Column: Roger's Soapbox

Love Insurance: You Heard it Here First

By: | April 9, 2018

Roger Crombie is a United Kingdom-based columnist for Risk & Insurance®. He can be reached at [email protected]

True innovation in the insurance industry is exceedingly rare. Over thousands of years, only a tiny number of individuals have left their mark on history. Hammurabi, for example, whose Code (c. 1750 BC) was the fons et origo of insurance as we know it.

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Almost 3,400 years later, economist Nicholas Barbon and 11 associates established the first fire insurance company. Around that time, Edward Lloyd’s coffee house on Tower Street began to beget the great London agency that bears his name.

In the U.S., Benjamin Franklin popularized and standardized the way insurance operated. More recently, Hank Greenberg built a small-life company into the mighty AIG.

And now, to the ranks of these spectacular achievers is added another great name: mine. I stand revealed as one of the finest insurance brains. You cannot begin to understand how humble I am, to quote the President.

Love insurance policies have proved popular, newspapers have reported. A policy costs about $40 a year. One such guarantees a cash payment and a small diamond to those who marry between three and 13 years after the policy comes into force.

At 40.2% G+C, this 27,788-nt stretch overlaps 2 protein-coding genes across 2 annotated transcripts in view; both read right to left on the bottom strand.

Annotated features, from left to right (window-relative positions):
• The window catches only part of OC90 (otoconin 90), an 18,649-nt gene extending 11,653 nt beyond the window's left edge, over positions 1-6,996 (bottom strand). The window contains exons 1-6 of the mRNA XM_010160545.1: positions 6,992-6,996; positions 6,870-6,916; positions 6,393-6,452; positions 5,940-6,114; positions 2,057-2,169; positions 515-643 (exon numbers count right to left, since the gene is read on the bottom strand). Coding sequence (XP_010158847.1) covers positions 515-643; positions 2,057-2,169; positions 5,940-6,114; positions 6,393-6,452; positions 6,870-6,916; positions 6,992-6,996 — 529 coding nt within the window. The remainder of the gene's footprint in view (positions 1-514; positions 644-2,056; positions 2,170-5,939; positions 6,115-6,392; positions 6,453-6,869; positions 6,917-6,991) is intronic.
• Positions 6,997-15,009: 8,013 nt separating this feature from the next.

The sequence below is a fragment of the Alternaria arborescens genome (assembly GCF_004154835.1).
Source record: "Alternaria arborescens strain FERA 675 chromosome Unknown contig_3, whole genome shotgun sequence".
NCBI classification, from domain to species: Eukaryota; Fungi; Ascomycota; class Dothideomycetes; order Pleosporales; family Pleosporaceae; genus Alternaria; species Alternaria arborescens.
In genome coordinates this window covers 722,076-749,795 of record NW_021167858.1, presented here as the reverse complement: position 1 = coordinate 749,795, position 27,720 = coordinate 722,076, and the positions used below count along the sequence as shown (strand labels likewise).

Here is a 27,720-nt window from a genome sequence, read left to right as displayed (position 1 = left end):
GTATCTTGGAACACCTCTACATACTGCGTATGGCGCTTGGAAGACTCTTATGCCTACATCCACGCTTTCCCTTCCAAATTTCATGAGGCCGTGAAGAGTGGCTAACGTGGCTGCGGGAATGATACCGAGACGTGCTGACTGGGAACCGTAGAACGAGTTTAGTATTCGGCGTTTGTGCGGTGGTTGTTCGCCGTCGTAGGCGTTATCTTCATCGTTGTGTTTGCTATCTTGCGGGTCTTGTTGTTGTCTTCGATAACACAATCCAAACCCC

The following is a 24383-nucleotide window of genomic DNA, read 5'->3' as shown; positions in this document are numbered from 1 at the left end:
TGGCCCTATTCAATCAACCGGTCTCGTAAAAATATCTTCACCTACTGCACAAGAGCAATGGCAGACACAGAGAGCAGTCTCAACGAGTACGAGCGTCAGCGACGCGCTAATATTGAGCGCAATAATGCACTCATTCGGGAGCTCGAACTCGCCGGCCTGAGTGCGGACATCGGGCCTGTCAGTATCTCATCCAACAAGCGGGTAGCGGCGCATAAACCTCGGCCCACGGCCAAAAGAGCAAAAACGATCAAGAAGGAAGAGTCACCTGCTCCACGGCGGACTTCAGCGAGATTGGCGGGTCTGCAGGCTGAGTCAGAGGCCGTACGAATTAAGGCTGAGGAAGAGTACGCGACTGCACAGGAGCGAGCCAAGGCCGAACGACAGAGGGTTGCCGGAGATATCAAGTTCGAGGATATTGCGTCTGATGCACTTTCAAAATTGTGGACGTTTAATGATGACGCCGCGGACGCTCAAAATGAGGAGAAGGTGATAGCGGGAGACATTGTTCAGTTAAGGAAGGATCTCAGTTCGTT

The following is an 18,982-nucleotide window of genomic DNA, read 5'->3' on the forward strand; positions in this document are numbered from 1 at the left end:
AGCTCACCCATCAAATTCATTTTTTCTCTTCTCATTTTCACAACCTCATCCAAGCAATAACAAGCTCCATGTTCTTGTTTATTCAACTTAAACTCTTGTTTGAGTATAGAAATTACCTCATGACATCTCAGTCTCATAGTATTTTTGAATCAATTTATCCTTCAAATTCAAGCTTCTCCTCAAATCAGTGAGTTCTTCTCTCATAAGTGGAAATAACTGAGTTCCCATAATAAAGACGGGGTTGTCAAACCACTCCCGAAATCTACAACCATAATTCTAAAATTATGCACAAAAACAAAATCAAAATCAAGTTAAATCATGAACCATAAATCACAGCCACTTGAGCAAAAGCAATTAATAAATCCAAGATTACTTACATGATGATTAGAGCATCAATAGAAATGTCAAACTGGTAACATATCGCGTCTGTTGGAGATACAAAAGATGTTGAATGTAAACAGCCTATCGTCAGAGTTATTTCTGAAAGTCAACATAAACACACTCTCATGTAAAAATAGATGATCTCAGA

In this very space, in 2004, I wrote about the lack of insurance to cover the risks of love. You can insure against the cost of a heart attack, I wrote, but not the pain of a broken heart. I suggested Side A and Side B coverage. Side A: You insure against falling in love and all the consequential damage that might ensue. Side B: You insure against not falling in love.

Covered events might include romantic catastrophe, I wrote, such as coming home and finding your sweet baboo in bed with the Boston Bruins. Double indemnity, in case you fell in love with twins.

Just 14 years later — the blink of an eye in the history of this industry — comes news that the Chinese are writing love insurance. 2004: Boy, did you hear it here first.

Love insurance policies have proved popular, newspapers have reported. A policy costs about $40 a year. One such guarantees a cash payment and a small diamond to those who marry between three and 13 years after the policy comes into force.

There is but a single fly in this ointment: The policies, which I suggested be called loverage™, have been declared somewhat, well … OK, completely illegal by the China Insurance Regulatory Commission.

Deemed more akin to gambling than insurance (a fine distinction), these policies are “fake,” the Commission stated on its website, adding: “These love policies … will be eradicated sooner or later.”

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Bang! goes my reward. As an Englishman, I was hoping for a title and would have chosen to become the Duke of Earl. But, apparently, anyone can stop me now.

The Bible, at 1 Corinthians 13:4, says: ‘Love is patient and kind. Love is not jealous or boastful or proud.’ To which we must now add: ‘Love is not an insurable risk.’

Ultimately, then, in the rolls of the insurance greats, I shall rank alongside not Hammurabi or Franklin, but Larry from accounting or maybe Jack, third runner-up for salesman of the year.

Like them, I shall never stop dreaming. &

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The R&I Editorial Team can be reached at [email protected]